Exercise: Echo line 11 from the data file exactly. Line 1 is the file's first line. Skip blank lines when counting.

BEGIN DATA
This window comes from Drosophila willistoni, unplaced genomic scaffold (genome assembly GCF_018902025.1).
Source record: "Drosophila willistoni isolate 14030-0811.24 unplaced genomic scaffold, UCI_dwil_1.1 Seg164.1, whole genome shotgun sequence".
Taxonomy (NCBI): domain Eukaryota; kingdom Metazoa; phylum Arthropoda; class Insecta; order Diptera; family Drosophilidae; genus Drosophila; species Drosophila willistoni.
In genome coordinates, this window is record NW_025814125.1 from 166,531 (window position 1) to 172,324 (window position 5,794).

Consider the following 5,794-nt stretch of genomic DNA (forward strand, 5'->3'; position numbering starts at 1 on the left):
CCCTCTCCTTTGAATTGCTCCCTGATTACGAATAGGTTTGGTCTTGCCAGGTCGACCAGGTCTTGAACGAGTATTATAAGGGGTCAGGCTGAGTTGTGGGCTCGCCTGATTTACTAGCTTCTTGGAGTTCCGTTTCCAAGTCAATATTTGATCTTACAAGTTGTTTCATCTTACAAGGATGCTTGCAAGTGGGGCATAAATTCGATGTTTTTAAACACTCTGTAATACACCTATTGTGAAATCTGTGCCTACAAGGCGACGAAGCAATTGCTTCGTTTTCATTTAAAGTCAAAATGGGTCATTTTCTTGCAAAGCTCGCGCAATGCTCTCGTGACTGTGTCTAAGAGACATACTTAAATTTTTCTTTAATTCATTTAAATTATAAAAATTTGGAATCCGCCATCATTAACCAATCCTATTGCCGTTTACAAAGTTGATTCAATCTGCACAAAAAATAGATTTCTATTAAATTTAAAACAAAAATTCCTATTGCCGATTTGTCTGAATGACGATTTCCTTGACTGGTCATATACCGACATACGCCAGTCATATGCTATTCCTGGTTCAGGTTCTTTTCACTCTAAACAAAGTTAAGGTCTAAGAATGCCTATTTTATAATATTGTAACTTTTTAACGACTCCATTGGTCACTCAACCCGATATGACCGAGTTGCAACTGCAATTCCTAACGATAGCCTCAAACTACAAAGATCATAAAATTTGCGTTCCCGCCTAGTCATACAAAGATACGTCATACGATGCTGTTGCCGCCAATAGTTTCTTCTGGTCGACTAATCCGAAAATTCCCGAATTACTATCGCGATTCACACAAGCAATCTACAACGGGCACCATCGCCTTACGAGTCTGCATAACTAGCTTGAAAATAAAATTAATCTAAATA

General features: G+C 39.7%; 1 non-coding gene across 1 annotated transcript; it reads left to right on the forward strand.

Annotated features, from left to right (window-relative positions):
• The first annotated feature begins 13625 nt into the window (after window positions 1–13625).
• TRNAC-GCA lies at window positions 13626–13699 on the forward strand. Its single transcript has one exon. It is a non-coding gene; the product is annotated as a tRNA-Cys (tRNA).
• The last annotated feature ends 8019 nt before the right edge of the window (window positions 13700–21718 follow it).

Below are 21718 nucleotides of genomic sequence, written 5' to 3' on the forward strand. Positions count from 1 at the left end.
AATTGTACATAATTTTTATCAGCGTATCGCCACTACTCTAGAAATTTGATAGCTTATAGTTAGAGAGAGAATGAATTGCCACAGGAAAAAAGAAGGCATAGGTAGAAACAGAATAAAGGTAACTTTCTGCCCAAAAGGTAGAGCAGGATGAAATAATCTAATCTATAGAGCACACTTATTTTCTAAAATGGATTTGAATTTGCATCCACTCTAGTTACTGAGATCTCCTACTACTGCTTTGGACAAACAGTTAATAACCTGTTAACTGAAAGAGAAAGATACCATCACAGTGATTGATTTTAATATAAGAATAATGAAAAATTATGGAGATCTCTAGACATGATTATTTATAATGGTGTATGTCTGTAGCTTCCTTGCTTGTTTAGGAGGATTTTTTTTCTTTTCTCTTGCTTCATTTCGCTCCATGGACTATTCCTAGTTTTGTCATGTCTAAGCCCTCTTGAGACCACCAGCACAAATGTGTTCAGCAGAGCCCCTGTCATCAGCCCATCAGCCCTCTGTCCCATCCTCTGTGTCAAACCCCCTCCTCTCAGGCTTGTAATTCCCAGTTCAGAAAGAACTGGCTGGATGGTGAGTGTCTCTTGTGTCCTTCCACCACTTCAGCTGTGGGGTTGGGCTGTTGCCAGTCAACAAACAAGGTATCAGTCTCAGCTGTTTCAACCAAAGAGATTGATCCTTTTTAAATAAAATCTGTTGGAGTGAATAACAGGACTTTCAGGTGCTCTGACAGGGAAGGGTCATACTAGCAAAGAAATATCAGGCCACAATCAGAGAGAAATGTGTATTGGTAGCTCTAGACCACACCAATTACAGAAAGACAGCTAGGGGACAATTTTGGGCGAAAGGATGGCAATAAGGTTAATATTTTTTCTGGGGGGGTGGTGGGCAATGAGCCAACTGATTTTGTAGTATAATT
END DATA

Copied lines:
• The last annotated feature ends 8019 nt before the right edge of the window (window positions 13700–21718 follow it).